I was wondering yesterday about the style, meaning and the right to moments of silence in our blog. The comments made by Alauddin and Malik made a clearer path for me through the jungle of thoughts, leading closer to the idea what kind of garden we can make out of it.
Maybe we can use the metaphore of the landscape architecture for our blog mind landscape. There are two main types of gardens: French garden (geometrical, neet, tidy) and English garden (free-nature, wild-looking style). We can decide which one is better for us, always having in mind the significant quotation of the French writer and philosopher Voltaire: „Il faut cultiver notre jardin“ (We should cultivate our garden). Browsing for English translations of the quote, the serendipity lead me to the blog Of Life, Laughter and Liturgy that you may like.
The best thing for me is that we are free to make a CHOICE in our blogging. And in this matter I think we are all pro-choice
Being a tribesman, who hails from the remote Khyber tribal agency of Pakistan and who is not supposed to ‘leave his station empty’ even on weekends, while discharging his professional responsibilities from the militancy-ridden Peshawar, it was indeed a rare chance for Javed Afridi to see these people off-screen.
I tend to get impressed by big people associated with my profession when they are doing or have done something I consider doing difficult, irrespective of if they are known or otherwise.
Both of the today’s speakers were always there on my list and it was therefore very nice to hear them, face to face.
But as I heard them share their experiences and give guidelines to newcomers to the profession of journalism, I wondered if students like me would have a word of advice too. There wasn’t any.
Perhaps they did not even know about the circumstances we were working in.
The crux of the day was that we are suppose to follow the golden principals of a good storyteller to become good reporters, and that ‘we need to have a good insight’ to do that.
But I wonder if it is possible for a journalist under the watchful eyes of two waring sides, who are too sensitive to hearing anything against them, each with authority, means and the will, to announce capital punishment on you, if angered.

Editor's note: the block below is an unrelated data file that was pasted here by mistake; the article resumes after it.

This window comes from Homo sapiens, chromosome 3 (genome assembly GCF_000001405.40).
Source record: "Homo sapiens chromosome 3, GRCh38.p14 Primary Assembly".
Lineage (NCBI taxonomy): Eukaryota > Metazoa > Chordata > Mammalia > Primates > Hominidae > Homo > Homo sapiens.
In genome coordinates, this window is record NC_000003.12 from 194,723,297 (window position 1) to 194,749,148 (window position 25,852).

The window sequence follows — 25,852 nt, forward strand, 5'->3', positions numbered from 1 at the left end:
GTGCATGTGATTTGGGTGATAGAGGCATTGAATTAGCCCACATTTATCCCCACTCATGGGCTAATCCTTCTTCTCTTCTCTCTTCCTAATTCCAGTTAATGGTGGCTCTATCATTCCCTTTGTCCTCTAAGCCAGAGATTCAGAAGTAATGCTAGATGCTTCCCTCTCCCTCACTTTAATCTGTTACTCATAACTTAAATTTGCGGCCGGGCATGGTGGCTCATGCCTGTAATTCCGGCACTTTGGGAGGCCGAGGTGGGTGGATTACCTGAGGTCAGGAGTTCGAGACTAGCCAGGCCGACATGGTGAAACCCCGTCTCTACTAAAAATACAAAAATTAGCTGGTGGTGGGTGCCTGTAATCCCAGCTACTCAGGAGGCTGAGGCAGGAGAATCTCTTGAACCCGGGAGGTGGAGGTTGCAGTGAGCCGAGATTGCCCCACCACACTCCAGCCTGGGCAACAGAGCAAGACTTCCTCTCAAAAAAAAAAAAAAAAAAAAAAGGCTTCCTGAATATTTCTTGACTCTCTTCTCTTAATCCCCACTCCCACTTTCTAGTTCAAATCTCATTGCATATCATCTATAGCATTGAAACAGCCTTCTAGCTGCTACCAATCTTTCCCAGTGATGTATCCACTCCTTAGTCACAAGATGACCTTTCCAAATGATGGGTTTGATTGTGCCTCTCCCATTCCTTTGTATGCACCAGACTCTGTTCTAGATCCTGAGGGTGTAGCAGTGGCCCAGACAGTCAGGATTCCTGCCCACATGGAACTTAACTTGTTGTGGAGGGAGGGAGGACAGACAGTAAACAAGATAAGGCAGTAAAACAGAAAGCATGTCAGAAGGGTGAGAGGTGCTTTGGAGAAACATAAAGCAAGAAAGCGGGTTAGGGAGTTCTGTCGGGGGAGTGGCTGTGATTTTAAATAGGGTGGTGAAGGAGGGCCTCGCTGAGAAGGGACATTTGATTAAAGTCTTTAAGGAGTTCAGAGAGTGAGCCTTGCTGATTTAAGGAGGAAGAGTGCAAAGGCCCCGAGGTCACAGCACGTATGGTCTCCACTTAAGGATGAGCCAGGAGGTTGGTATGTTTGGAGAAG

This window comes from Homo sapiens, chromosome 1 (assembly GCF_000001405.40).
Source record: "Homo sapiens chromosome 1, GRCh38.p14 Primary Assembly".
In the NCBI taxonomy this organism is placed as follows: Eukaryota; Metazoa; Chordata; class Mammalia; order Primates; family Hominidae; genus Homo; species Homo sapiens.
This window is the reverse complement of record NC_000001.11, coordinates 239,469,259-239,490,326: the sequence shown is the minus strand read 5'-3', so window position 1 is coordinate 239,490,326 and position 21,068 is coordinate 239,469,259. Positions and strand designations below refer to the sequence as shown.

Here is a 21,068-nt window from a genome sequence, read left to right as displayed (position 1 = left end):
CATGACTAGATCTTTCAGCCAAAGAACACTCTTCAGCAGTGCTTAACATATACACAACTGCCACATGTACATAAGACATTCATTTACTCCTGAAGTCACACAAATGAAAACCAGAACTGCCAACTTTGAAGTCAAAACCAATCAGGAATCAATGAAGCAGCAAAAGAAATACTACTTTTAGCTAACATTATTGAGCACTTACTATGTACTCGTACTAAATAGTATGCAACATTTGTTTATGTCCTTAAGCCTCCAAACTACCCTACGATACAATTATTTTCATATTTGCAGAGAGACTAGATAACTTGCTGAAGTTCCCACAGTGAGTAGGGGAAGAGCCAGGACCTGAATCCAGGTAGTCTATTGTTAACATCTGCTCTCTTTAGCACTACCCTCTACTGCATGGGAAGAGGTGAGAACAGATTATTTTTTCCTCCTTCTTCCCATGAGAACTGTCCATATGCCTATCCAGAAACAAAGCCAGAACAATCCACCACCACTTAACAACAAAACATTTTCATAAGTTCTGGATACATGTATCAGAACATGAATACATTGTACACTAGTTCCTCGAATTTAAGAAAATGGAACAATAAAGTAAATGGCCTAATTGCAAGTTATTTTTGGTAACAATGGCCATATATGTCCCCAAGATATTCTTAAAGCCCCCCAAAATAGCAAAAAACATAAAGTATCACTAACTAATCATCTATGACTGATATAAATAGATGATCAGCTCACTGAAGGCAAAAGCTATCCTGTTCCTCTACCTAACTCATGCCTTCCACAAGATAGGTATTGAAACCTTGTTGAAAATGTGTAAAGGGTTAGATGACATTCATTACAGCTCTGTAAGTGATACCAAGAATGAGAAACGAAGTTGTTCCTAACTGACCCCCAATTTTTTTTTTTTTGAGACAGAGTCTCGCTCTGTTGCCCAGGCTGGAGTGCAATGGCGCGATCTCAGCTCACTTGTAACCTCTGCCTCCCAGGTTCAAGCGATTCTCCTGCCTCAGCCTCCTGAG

Meet P. Sainath!
If I were ever given a chance to become somebody else, I would surely want to become this outstanding 53-year old South Asian journalist. Having clinched over 35 national and global awards, Sainath, the author of Everybody loves a Good Drought, spends an average 300 days a year in rural India to cover farmers’ suicides. He has unearthed hundreds of suicides by starving Indian farmers.
Watch this video to get introduced (please do!!!)
Both Aaron and Sainath have one message for the aspiring journalists: Be a story-teller not a stenographer.
I loved Aaron when he said this but his CNN video about the Smiths eventually turned me off . Was this not stenography again, Mr. Aaron! It was a painful art of storytelling without uttering a word about the 95,888- 104,595 Iraqi civilians killed in the war. When the story tells me about “successful elections’ in Iraq were engineered by an invading force, I am reminded of what the Man Booker Prize winning novelist Arundhati Roy once wrote:
So now we know. Pigs are horses. Girls are boys. War is Peace.
Aaron’s report was full of ‘our men’, ‘our soldiers’, ‘our security’ versus ‘their elections’, ‘their dictator’, ‘their victory’ etc.
Aron’s art of storytelling fails to attract me because it does include ‘our men’ and excludes ‘their civilians’. I wish Mr. Brown narrated the stories in P. Sainth- style by giving voice to the voiceless. Otherwise, you are teaching these kids the art of stenographic storytelling.